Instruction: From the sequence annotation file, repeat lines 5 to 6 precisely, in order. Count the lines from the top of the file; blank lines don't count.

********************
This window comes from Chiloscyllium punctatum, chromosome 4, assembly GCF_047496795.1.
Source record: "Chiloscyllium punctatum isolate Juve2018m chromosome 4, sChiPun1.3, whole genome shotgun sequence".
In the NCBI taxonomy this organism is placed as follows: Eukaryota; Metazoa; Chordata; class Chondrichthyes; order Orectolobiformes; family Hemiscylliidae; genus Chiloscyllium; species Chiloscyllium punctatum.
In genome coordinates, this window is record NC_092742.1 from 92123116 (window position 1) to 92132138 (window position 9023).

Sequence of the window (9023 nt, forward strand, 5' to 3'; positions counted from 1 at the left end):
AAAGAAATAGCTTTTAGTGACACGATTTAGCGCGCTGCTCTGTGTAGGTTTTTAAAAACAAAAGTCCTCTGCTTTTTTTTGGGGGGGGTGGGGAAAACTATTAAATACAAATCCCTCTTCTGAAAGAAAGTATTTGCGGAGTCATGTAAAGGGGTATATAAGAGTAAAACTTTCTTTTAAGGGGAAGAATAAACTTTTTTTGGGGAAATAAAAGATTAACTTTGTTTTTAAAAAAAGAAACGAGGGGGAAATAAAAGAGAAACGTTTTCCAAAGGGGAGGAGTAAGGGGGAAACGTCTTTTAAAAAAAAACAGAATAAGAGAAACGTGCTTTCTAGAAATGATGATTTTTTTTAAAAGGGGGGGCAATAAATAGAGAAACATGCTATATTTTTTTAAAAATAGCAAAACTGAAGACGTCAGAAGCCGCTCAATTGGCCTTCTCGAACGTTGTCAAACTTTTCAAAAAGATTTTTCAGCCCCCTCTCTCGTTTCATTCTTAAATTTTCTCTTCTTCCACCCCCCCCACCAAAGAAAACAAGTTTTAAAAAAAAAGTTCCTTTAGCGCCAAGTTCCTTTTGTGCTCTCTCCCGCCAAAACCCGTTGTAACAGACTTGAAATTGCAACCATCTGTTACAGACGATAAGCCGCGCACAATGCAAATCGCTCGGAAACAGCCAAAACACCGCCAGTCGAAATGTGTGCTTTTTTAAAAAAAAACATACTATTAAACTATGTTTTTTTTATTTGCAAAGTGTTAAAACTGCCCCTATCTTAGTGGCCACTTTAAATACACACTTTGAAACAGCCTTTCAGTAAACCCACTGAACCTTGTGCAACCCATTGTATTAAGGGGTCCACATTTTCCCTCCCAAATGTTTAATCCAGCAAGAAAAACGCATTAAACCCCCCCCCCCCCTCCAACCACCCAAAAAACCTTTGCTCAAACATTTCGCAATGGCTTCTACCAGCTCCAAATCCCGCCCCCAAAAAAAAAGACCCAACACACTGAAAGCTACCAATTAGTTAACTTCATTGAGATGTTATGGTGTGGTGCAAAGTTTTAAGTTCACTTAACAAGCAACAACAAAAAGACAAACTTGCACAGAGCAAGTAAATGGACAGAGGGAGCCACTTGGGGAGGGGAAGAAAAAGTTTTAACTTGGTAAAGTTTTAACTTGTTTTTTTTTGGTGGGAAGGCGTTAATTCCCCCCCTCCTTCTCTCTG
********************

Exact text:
Sequence of the window (9023 nt, forward strand, 5' to 3'; positions counted from 1 at the left end):
AAAGAAATAGCTTTTAGTGACACGATTTAGCGCGCTGCTCTGTGTAGGTTTTTAAAAACAAAAGTCCTCTGCTTTTTTTTGGGGGGGGTGGGGAAAACTATTAAATACAAATCCCTCTTCTGAAAGAAAGTATTTGCGGAGTCATGTAAAGGGGTATATAAGAGTAAAACTTTCTTTTAAGGGGAAGAATAAACTTTTTTTGGGGAAATAAAAGATTAACTTTGTTTTTAAAAAAAGAAACGAGGGGGAAATAAAAGAGAAACGTTTTCCAAAGGGGAGGAGTAAGGGGGAAACGTCTTTTAAAAAAAAACAGAATAAGAGAAACGTGCTTTCTAGAAATGATGATTTTTTTTAAAAGGGGGGGCAATAAATAGAGAAACATGCTATATTTTTTTAAAAATAGCAAAACTGAAGACGTCAGAAGCCGCTCAATTGGCCTTCTCGAACGTTGTCAAACTTTTCAAAAAGATTTTTCAGCCCCCTCTCTCGTTTCATTCTTAAATTTTCTCTTCTTCCACCCCCCCCACCAAAGAAAACAAGTTTTAAAAAAAAAGTTCCTTTAGCGCCAAGTTCCTTTTGTGCTCTCTCCCGCCAAAACCCGTTGTAACAGACTTGAAATTGCAACCATCTGTTACAGACGATAAGCCGCGCACAATGCAAATCGCTCGGAAACAGCCAAAACACCGCCAGTCGAAATGTGTGCTTTTTTAAAAAAAAACATACTATTAAACTATGTTTTTTTTATTTGCAAAGTGTTAAAACTGCCCCTATCTTAGTGGCCACTTTAAATACACACTTTGAAACAGCCTTTCAGTAAACCCACTGAACCTTGTGCAACCCATTGTATTAAGGGGTCCACATTTTCCCTCCCAAATGTTTAATCCAGCAAGAAAAACGCATTAAACCCCCCCCCCCCCTCCAACCACCCAAAAAACCTTTGCTCAAACATTTCGCAATGGCTTCTACCAGCTCCAAATCCCGCCCCCAAAAAAAAAGACCCAACACACTGAAAGCTACCAATTAGTTAACTTCATTGAGATGTTATGGTGTGGTGCAAAGTTTTAAGTTCACTTAACAAGCAACAACAAAAAGACAAACTTGCACAGAGCAAGTAAATGGACAGAGGGAGCCACTTGGGGAGGGGAAGAAAAAGTTTTAACTTGGTAAAGTTTTAACTTGTTTTTTTTTGGTGGGAAGGCGTTAATTCCCCCCCTCCTTCTCTCTG